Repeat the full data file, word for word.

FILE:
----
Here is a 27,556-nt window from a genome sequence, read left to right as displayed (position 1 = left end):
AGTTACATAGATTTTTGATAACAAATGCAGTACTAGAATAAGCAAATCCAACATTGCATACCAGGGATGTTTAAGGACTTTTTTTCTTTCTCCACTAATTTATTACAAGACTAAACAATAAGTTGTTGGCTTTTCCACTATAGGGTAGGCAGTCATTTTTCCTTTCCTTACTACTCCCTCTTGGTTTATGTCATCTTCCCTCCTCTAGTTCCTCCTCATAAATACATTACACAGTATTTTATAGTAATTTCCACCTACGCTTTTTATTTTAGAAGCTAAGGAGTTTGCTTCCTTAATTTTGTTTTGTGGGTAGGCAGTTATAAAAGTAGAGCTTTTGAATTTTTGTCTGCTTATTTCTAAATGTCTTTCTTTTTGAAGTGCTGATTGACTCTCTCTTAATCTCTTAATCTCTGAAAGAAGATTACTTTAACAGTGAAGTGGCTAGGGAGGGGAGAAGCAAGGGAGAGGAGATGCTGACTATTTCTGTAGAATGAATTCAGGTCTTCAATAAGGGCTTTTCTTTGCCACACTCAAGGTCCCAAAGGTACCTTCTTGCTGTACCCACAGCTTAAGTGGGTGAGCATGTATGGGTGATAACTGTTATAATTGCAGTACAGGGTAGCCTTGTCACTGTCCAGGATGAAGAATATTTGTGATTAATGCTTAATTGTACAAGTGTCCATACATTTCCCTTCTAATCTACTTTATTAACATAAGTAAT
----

Here is a 27,556-nt window from a genome sequence, read left to right as displayed (position 1 = left end):
AGTTACATAGATTTTTGATAACAAATGCAGTACTAGAATAAGCAAATCCAACATTGCATACCAGGGATGTTTAAGGACTTTTTTTCTTTCTCCACTAATTTATTACAAGACTAAACAATAAGTTGTTGGCTTTTCCACTATAGGGTAGGCAGTCATTTTTCCTTTCCTTACTACTCCCTCTTGGTTTATGTCATCTTCCCTCCTCTAGTTCCTCCTCATAAATACATTACACAGTATTTTATAGTAATTTCCACCTACGCTTTTTATTTTAGAAGCTAAGGAGTTTGCTTCCTTAATTTTGTTTTGTGGGTAGGCAGTTATAAAAGTAGAGCTTTTGAATTTTTGTCTGCTTATTTCTAAATGTCTTTCTTTTTGAAGTGCTGATTGACTCTCTCTTAATCTCTTAATCTCTGAAAGAAGATTACTTTAACAGTGAAGTGGCTAGGGAGGGGAGAAGCAAGGGAGAGGAGATGCTGACTATTTCTGTAGAATGAATTCAGGTCTTCAATAAGGGCTTTTCTTTGCCACACTCAAGGTCCCAAAGGTACCTTCTTGCTGTACCCACAGCTTAAGTGGGTGAGCATGTATGGGTGATAACTGTTATAATTGCAGTACAGGGTAGCCTTGTCACTGTCCAGGATGAAGAATATTTGTGATTAATGCTTAATTGTACAAGTGTCCATACATTTCCCTTCTAATCTACTTTATTAACATAAGTAAT